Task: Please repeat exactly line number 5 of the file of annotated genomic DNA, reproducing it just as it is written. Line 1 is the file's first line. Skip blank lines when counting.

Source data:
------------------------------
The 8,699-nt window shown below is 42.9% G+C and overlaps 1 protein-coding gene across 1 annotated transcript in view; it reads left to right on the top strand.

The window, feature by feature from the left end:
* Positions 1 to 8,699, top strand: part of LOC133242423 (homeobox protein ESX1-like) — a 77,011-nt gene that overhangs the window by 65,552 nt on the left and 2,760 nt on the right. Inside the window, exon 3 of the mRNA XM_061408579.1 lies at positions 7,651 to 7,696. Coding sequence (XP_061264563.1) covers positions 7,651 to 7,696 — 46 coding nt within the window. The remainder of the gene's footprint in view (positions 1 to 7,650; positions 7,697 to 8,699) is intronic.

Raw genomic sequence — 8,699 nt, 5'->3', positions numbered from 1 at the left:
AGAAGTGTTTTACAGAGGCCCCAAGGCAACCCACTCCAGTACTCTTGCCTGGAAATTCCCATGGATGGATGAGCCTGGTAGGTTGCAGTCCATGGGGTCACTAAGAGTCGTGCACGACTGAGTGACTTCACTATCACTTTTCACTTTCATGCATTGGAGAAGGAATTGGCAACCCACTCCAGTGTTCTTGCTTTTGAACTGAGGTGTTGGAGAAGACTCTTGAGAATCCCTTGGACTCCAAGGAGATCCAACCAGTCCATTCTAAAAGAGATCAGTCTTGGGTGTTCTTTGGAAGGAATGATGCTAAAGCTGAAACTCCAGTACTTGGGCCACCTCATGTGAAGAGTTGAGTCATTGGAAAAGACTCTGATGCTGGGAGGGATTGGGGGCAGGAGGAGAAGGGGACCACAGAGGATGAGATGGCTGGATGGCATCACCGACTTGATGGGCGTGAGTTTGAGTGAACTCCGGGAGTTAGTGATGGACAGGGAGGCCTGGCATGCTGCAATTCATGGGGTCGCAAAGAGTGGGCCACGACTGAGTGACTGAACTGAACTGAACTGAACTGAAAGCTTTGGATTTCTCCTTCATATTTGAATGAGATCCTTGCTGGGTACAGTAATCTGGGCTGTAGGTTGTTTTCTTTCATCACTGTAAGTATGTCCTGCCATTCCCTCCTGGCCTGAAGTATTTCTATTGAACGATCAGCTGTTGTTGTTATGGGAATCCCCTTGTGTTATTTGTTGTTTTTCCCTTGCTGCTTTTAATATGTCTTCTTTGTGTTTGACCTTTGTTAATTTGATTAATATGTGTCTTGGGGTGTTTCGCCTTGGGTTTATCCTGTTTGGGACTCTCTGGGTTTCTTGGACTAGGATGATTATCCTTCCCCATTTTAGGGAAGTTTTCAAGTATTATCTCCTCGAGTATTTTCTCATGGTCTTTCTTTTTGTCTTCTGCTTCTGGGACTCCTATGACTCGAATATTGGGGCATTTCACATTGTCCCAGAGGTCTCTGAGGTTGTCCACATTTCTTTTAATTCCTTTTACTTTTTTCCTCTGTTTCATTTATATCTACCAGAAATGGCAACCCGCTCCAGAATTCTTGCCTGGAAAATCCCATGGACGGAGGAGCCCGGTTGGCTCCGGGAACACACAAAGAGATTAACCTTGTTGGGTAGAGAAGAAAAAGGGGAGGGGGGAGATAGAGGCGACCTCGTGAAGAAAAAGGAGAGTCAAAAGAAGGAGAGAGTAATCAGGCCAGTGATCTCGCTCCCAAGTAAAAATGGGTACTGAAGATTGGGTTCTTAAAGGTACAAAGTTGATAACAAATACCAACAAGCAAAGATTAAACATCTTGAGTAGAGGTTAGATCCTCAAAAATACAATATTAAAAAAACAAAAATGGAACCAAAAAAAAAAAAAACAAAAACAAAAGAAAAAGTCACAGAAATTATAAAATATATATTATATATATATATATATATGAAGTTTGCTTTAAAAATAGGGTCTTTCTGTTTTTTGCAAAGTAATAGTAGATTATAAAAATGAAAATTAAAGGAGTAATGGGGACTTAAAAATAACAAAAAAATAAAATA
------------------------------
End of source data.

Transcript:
AGAAGTGTTTTACAGAGGCCCCAAGGCAACCCACTCCAGTACTCTTGCCTGGAAATTCCCATGGATGGATGAGCCTGGTAGGTTGCAGTCCATGGGGTCACTAAGAGTCGTGCACGACTGAGTGACTTCACTATCACTTTTCACTTTCATGCATTGGAGAAGGAATTGGCAACCCACTCCAGTGTTCTTGCTTTTGAACTGAGGTGTTGGAGAAGACTCTTGAGAATCCCTTGGACTCCAAGGAGATCCAACCAGTCCATTCTAAAAGAGATCAGTCTTGGGTGTTCTTTGGAAGGAATGATGCTAAAGCTGAAACTCCAGTACTTGGGCCACCTCATGTGAAGAGTTGAGTCATTGGAAAAGACTCTGATGCTGGGAGGGATTGGGGGCAGGAGGAGAAGGGGACCACAGAGGATGAGATGGCTGGATGGCATCACCGACTTGATGGGCGTGAGTTTGAGTGAACTCCGGGAGTTAGTGATGGACAGGGAGGCCTGGCATGCTGCAATTCATGGGGTCGCAAAGAGTGGGCCACGACTGAGTGACTGAACTGAACTGAACTGAACTGAAAGCTTTGGATTTCTCCTTCATATTTGAATGAGATCCTTGCTGGGTACAGTAATCTGGGCTGTAGGTTGTTTTCTTTCATCACTGTAAGTATGTCCTGCCATTCCCTCCTGGCCTGAAGTATTTCTATTGAACGATCAGCTGTTGTTGTTATGGGAATCCCCTTGTGTTATTTGTTGTTTTTCCCTTGCTGCTTTTAATATGTCTTCTTTGTGTTTGACCTTTGTTAATTTGATTAATATGTGTCTTGGGGTGTTTCGCCTTGGGTTTATCCTGTTTGGGACTCTCTGGGTTTCTTGGACTAGGATGATTATCCTTCCCCATTTTAGGGAAGTTTTCAAGTATTATCTCCTCGAGTATTTTCTCATGGTCTTTCTTTTTGTCTTCTGCTTCTGGGACTCCTATGACTCGAATATTGGGGCATTTCACATTGTCCCAGAGGTCTCTGAGGTTGTCCACATTTCTTTTAATTCCTTTTACTTTTTTCCTCTGTTTCATTTATATCTACCAGAAATGGCAACCCGCTCCAGAATTCTTGCCTGGAAAATCCCATGGACGGAGGAGCCCGGTTGGCTCCGGGAACACACAAAGAGATTAACCTTGTTGGGTAGAGAAGAAAAAGGGGAGGGGGGAGATAGAGGCGACCTCGTGAAGAAAAAGGAGAGTCAAAAGAAGGAGAGAGTAATCAGGCCAGTGATCTCGCTCCCAAGTAAAAATGGGTACTGAAGATTGGGTTCTTAAAGGTACAAAGTTGATAACAAATACCAACAAGCAAAGATTAAACATCTTGAGTAGAGGTTAGATCCTCAAAAATACAATATTAAAAAAACAAAAATGGAACCAAAAAAAAAAAAAACAAAAACAAAAGAAAAAGTCACAGAAATTATAAAATATATATTATATATATATATATATATGAAGTTTGCTTTAAAAATAGGGTCTTTCTGTTTTTTGCAAAGTAATAGTAGATTATAAAAATGAAAATTAAAGGAGTAATGGGGACTTAAAAATAACAAAAAAATAAAATA